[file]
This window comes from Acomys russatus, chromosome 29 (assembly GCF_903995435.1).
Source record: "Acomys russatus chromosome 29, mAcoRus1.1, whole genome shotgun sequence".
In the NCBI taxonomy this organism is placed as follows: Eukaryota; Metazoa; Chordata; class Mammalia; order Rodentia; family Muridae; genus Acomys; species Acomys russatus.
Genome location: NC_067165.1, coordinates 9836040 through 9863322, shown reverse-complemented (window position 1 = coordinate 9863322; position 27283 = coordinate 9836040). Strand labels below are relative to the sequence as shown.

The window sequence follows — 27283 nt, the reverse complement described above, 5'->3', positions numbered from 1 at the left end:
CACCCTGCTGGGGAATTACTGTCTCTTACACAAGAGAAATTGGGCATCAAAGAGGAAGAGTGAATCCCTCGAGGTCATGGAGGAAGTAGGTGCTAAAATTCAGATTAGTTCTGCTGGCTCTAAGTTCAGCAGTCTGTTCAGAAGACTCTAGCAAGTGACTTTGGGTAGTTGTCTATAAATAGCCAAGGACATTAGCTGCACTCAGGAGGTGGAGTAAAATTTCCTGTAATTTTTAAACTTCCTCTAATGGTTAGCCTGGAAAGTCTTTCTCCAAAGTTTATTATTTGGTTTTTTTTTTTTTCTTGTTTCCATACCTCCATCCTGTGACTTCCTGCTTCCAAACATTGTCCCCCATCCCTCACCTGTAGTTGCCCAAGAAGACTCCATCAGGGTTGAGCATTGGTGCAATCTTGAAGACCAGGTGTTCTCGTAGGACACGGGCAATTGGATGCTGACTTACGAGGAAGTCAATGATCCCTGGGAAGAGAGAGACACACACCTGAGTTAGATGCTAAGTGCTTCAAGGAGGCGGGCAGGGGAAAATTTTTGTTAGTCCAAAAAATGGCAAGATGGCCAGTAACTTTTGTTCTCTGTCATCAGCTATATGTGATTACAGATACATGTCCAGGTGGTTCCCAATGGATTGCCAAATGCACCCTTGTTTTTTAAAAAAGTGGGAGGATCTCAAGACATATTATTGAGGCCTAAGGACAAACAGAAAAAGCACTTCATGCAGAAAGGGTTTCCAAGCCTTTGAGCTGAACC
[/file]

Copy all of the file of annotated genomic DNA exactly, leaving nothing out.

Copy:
This window comes from Acomys russatus, chromosome 29 (assembly GCF_903995435.1).
Source record: "Acomys russatus chromosome 29, mAcoRus1.1, whole genome shotgun sequence".
In the NCBI taxonomy this organism is placed as follows: Eukaryota; Metazoa; Chordata; class Mammalia; order Rodentia; family Muridae; genus Acomys; species Acomys russatus.
Genome location: NC_067165.1, coordinates 9836040 through 9863322, shown reverse-complemented (window position 1 = coordinate 9863322; position 27283 = coordinate 9836040). Strand labels below are relative to the sequence as shown.

The window sequence follows — 27283 nt, the reverse complement described above, 5'->3', positions numbered from 1 at the left end:
CACCCTGCTGGGGAATTACTGTCTCTTACACAAGAGAAATTGGGCATCAAAGAGGAAGAGTGAATCCCTCGAGGTCATGGAGGAAGTAGGTGCTAAAATTCAGATTAGTTCTGCTGGCTCTAAGTTCAGCAGTCTGTTCAGAAGACTCTAGCAAGTGACTTTGGGTAGTTGTCTATAAATAGCCAAGGACATTAGCTGCACTCAGGAGGTGGAGTAAAATTTCCTGTAATTTTTAAACTTCCTCTAATGGTTAGCCTGGAAAGTCTTTCTCCAAAGTTTATTATTTGGTTTTTTTTTTTTTCTTGTTTCCATACCTCCATCCTGTGACTTCCTGCTTCCAAACATTGTCCCCCATCCCTCACCTGTAGTTGCCCAAGAAGACTCCATCAGGGTTGAGCATTGGTGCAATCTTGAAGACCAGGTGTTCTCGTAGGACACGGGCAATTGGATGCTGACTTACGAGGAAGTCAATGATCCCTGGGAAGAGAGAGACACACACCTGAGTTAGATGCTAAGTGCTTCAAGGAGGCGGGCAGGGGAAAATTTTTGTTAGTCCAAAAAATGGCAAGATGGCCAGTAACTTTTGTTCTCTGTCATCAGCTATATGTGATTACAGATACATGTCCAGGTGGTTCCCAATGGATTGCCAAATGCACCCTTGTTTTTTAAAAAAGTGGGAGGATCTCAAGACATATTATTGAGGCCTAAGGACAAACAGAAAAAGCACTTCATGCAGAAAGGGTTTCCAAGCCTTTGAGCTGAACC